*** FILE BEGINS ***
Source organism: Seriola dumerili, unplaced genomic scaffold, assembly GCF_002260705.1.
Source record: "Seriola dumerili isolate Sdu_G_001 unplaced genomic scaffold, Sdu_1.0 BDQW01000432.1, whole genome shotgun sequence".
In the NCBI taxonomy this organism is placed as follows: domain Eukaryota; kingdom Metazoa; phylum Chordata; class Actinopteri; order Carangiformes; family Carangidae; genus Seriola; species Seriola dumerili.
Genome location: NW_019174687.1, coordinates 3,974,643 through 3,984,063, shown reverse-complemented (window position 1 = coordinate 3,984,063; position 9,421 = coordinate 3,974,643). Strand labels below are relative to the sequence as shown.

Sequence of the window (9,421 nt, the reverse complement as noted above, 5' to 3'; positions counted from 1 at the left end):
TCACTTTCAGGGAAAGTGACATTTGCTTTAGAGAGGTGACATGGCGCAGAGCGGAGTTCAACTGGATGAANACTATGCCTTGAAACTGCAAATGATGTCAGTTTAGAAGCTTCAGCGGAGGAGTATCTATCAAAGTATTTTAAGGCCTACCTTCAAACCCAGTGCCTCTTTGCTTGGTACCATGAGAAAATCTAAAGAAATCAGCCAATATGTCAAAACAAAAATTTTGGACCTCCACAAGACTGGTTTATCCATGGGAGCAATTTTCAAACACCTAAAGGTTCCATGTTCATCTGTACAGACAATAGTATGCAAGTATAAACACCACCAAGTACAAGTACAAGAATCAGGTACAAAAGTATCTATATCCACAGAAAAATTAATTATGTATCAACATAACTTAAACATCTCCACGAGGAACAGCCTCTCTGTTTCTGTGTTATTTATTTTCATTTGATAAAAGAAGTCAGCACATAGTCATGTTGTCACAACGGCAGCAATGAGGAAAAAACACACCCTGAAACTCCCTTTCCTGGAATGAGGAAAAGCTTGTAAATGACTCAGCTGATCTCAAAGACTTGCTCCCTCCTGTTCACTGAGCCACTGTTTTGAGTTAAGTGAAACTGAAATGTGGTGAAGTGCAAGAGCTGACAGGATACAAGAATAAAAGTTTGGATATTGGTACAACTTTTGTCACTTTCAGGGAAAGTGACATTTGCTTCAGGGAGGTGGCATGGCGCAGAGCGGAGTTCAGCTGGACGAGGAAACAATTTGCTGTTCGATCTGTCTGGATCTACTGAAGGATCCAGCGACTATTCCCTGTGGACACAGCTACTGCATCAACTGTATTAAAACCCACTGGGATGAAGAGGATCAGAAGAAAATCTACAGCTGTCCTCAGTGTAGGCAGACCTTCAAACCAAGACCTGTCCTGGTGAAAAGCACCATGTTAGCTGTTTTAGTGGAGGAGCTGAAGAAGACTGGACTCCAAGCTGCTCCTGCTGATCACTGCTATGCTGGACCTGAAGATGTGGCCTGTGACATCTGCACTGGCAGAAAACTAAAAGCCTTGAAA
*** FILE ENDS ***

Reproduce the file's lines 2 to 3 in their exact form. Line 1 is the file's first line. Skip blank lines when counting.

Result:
Source record: "Seriola dumerili isolate Sdu_G_001 unplaced genomic scaffold, Sdu_1.0 BDQW01000432.1, whole genome shotgun sequence".
In the NCBI taxonomy this organism is placed as follows: domain Eukaryota; kingdom Metazoa; phylum Chordata; class Actinopteri; order Carangiformes; family Carangidae; genus Seriola; species Seriola dumerili.